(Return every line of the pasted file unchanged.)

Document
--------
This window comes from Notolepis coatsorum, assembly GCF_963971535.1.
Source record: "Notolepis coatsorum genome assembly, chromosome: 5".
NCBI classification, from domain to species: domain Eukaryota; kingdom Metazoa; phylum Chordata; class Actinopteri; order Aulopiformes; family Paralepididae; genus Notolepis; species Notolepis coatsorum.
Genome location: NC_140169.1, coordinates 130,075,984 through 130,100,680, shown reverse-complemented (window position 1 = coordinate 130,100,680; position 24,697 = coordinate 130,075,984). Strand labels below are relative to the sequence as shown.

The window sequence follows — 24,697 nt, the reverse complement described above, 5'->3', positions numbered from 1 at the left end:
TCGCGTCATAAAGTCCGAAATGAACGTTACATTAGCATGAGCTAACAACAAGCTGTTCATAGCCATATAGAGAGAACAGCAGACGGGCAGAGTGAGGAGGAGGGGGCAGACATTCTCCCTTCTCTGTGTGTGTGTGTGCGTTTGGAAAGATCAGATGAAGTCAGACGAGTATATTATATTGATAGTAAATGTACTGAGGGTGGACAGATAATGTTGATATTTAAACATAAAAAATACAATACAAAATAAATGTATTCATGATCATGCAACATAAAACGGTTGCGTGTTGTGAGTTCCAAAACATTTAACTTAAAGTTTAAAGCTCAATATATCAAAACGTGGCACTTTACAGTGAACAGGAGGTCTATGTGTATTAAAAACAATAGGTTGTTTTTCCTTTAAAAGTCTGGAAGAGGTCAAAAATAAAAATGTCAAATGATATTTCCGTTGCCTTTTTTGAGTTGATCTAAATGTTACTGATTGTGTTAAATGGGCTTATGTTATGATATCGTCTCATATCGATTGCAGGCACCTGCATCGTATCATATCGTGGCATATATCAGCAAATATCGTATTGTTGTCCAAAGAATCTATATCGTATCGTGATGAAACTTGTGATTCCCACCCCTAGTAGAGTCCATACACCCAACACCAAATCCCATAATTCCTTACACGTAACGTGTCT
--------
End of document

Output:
This window comes from Notolepis coatsorum, assembly GCF_963971535.1.
Source record: "Notolepis coatsorum genome assembly, chromosome: 5".
NCBI classification, from domain to species: domain Eukaryota; kingdom Metazoa; phylum Chordata; class Actinopteri; order Aulopiformes; family Paralepididae; genus Notolepis; species Notolepis coatsorum.
Genome location: NC_140169.1, coordinates 130,075,984 through 130,100,680, shown reverse-complemented (window position 1 = coordinate 130,100,680; position 24,697 = coordinate 130,075,984). Strand labels below are relative to the sequence as shown.

The window sequence follows — 24,697 nt, the reverse complement described above, 5'->3', positions numbered from 1 at the left end:
TCGCGTCATAAAGTCCGAAATGAACGTTACATTAGCATGAGCTAACAACAAGCTGTTCATAGCCATATAGAGAGAACAGCAGACGGGCAGAGTGAGGAGGAGGGGGCAGACATTCTCCCTTCTCTGTGTGTGTGTGTGCGTTTGGAAAGATCAGATGAAGTCAGACGAGTATATTATATTGATAGTAAATGTACTGAGGGTGGACAGATAATGTTGATATTTAAACATAAAAAATACAATACAAAATAAATGTATTCATGATCATGCAACATAAAACGGTTGCGTGTTGTGAGTTCCAAAACATTTAACTTAAAGTTTAAAGCTCAATATATCAAAACGTGGCACTTTACAGTGAACAGGAGGTCTATGTGTATTAAAAACAATAGGTTGTTTTTCCTTTAAAAGTCTGGAAGAGGTCAAAAATAAAAATGTCAAATGATATTTCCGTTGCCTTTTTTGAGTTGATCTAAATGTTACTGATTGTGTTAAATGGGCTTATGTTATGATATCGTCTCATATCGATTGCAGGCACCTGCATCGTATCATATCGTGGCATATATCAGCAAATATCGTATTGTTGTCCAAAGAATCTATATCGTATCGTGATGAAACTTGTGATTCCCACCCCTAGTAGAGTCCATACACCCAACACCAAATCCCATAATTCCTTACACGTAACGTGTCT